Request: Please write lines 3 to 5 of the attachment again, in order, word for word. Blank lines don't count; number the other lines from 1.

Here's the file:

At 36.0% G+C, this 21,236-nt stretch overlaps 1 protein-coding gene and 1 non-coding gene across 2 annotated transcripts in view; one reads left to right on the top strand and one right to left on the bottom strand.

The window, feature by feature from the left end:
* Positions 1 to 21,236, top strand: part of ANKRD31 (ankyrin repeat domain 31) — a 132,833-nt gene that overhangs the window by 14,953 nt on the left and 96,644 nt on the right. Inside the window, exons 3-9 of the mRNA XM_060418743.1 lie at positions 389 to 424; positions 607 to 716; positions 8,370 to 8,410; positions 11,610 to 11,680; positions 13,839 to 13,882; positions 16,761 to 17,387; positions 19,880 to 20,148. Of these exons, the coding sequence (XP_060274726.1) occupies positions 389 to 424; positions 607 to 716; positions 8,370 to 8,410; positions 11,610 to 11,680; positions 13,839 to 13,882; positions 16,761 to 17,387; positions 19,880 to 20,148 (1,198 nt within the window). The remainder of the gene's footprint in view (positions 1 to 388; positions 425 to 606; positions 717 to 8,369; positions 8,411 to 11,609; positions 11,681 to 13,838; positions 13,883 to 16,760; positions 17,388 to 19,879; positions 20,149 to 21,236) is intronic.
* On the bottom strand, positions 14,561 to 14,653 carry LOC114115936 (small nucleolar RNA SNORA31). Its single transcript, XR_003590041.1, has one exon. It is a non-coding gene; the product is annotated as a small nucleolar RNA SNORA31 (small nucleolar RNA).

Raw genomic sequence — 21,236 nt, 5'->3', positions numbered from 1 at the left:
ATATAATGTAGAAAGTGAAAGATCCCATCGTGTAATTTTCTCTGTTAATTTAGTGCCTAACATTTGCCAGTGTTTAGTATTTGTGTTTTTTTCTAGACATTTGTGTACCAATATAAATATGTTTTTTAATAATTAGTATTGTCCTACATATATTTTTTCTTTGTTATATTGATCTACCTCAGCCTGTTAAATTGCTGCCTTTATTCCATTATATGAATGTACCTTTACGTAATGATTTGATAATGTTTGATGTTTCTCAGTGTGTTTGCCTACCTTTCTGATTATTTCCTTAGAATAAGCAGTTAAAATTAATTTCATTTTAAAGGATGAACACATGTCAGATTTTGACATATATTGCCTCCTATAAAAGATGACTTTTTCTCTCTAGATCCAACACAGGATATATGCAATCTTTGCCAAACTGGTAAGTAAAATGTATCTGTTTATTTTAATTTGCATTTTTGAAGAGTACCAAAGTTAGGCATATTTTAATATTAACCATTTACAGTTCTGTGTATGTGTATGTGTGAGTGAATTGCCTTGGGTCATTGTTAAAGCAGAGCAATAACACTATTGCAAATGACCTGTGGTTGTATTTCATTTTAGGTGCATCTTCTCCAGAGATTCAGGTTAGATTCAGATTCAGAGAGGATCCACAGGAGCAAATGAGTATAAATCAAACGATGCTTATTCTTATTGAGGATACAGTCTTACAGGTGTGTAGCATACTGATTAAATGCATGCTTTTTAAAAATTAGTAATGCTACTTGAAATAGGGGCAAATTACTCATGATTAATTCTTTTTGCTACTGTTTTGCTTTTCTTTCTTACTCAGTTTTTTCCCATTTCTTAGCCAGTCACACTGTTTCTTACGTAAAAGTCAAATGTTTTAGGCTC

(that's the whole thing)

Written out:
* Positions 1 to 21,236, top strand: part of ANKRD31 (ankyrin repeat domain 31) — a 132,833-nt gene that overhangs the window by 14,953 nt on the left and 96,644 nt on the right. Inside the window, exons 3-9 of the mRNA XM_060418743.1 lie at positions 389 to 424; positions 607 to 716; positions 8,370 to 8,410; positions 11,610 to 11,680; positions 13,839 to 13,882; positions 16,761 to 17,387; positions 19,880 to 20,148. Of these exons, the coding sequence (XP_060274726.1) occupies positions 389 to 424; positions 607 to 716; positions 8,370 to 8,410; positions 11,610 to 11,680; positions 13,839 to 13,882; positions 16,761 to 17,387; positions 19,880 to 20,148 (1,198 nt within the window). The remainder of the gene's footprint in view (positions 1 to 388; positions 425 to 606; positions 717 to 8,369; positions 8,411 to 11,609; positions 11,681 to 13,838; positions 13,883 to 16,760; positions 17,388 to 19,879; positions 20,149 to 21,236) is intronic.
* On the bottom strand, positions 14,561 to 14,653 carry LOC114115936 (small nucleolar RNA SNORA31). Its single transcript, XR_003590041.1, has one exon. It is a non-coding gene; the product is annotated as a small nucleolar RNA SNORA31 (small nucleolar RNA).

Raw genomic sequence — 21,236 nt, 5'->3', positions numbered from 1 at the left: